Eragon seemed happy with how the clinic went, too.  As I walked him down the aisle to turn him out, he expressed his joy by grabbing an empty haynet off a hook and whipping it around festively.

“No jump-cup! No!”

I find myself saying this a lot to Eragon lately.   Like lots of young horses, Eragon is mouthy–he loves to grab objects, chew on ropes etc.  Unlike other horses, Eragon has a real eye for detail and selects objects to grab with great care.  For instance:

1. Every time I pull Eragon out of the pasture wearing my winter coat, he pulls a very small elastic drawstring in the hood area of the coat.  He delicately grabs it in his teeth, pulls it until taut, and then lets it snap back on me.  How he sees/finds this small piece of the coat is a mystery.  What’s interesting is that he specifically remembers and looks for this piece every time I wear that coat.

2.Eragon likes to spin things.  He will grab the small lash of the dressage whip and flip the whip around in a circle.   He’s also done this with my camera case.  He’s even lifted a muck bucket out of a muck bucket cart (by the rope handles!)and attempted to flip it around.

But his latest obsession is jump cups.  It all started one day when I was walking him into the indoor.  There’s a hallway filled with unused jump stuff on our way, including a bucket of jump cups.  One day, he reached into the bucket and pulled out a jump cup by the string.  You can see where this is going.  The minute he realized his prize, he began to spin the jump cup in a large circle.   The pin was flying in the air, as was the heavy metal cup.  “Eragon!”  I yelled, but I couldn’t exactly yank it from him since it was spinning between us and likely to take my eye out.  I ended up walking into the arena before wrestling it away from him.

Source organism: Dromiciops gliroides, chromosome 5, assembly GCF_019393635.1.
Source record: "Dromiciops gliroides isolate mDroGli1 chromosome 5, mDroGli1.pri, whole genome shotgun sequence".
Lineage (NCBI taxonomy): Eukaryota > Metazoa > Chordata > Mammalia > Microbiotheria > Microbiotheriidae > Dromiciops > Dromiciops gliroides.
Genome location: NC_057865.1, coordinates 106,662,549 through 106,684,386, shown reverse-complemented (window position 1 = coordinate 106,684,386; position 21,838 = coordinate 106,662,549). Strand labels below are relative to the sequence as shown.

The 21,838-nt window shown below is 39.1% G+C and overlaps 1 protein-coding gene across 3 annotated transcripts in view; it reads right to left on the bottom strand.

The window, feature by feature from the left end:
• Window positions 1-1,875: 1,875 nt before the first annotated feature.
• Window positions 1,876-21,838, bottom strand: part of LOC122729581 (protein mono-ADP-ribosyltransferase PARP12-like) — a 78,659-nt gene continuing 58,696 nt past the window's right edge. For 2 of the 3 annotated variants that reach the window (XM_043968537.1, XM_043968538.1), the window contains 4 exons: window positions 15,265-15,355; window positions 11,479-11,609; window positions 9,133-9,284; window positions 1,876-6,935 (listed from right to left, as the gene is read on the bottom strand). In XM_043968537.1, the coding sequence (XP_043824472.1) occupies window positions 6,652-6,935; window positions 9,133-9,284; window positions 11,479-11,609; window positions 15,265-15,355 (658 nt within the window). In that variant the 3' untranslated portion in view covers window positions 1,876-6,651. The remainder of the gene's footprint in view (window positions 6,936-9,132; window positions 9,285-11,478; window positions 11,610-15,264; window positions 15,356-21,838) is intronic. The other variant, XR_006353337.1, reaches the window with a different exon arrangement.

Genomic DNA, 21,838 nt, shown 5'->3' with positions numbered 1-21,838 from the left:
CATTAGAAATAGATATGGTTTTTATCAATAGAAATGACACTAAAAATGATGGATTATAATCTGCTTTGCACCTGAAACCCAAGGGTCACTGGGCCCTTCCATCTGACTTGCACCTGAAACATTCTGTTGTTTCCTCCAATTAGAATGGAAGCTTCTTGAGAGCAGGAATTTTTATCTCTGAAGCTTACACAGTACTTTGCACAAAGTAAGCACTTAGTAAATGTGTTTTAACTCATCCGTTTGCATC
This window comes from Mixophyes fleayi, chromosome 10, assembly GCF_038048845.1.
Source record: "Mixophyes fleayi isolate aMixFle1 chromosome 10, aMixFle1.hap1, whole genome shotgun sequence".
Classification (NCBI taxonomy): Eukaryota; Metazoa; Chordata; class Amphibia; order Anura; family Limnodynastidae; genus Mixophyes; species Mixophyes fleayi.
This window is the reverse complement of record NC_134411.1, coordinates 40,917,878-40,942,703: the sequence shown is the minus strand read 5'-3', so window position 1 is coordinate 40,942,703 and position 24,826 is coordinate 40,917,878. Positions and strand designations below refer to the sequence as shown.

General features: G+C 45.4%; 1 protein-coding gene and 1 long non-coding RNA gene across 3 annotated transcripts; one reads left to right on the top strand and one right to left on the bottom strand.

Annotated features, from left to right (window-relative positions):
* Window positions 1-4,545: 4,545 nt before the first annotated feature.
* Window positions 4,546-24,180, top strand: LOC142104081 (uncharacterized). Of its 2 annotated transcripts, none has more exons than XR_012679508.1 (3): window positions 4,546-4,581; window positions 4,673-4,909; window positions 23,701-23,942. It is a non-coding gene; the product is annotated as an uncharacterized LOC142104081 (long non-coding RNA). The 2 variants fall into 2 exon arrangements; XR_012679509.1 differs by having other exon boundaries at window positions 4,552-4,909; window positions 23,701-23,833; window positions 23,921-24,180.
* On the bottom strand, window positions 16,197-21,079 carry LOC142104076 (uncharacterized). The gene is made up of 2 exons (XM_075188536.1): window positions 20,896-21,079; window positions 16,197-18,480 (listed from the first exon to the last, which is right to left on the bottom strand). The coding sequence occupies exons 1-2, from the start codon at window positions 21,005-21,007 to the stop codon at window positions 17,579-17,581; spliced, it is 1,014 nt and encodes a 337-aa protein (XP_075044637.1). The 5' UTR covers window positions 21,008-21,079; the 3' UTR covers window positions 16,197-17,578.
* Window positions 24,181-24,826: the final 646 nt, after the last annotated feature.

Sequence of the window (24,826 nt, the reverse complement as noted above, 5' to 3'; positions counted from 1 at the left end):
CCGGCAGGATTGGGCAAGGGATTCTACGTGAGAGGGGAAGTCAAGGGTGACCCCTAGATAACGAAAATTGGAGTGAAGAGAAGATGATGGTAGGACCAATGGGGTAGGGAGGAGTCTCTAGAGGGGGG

The obsession didn’t end there, though.  This week, he’s learned a new way to get  a hold of jump cups.  I usually let Eragon loose for a roll after a ride in the indoor.  There are typically  a few jumps up and poles scattered around.  Eragon soon learned that he could pull the jump cups off the standards by pulling the string!  I found it impressive/strange that he’s able to get the jump cup off the standard, since he needs to pull the pin out.  How did he know to do it?  Did he recognize that the object on the standard was the same he pulled from the bucket days earlier?  Or did he just try pulling on a string both times?  It’s probably the later, but the extreme smoothness and dexterity he used when pulling the cup from the standard made it seem, at least to me, that he remembered the object and how it can be manipulated.   Genius…or mere coincidence?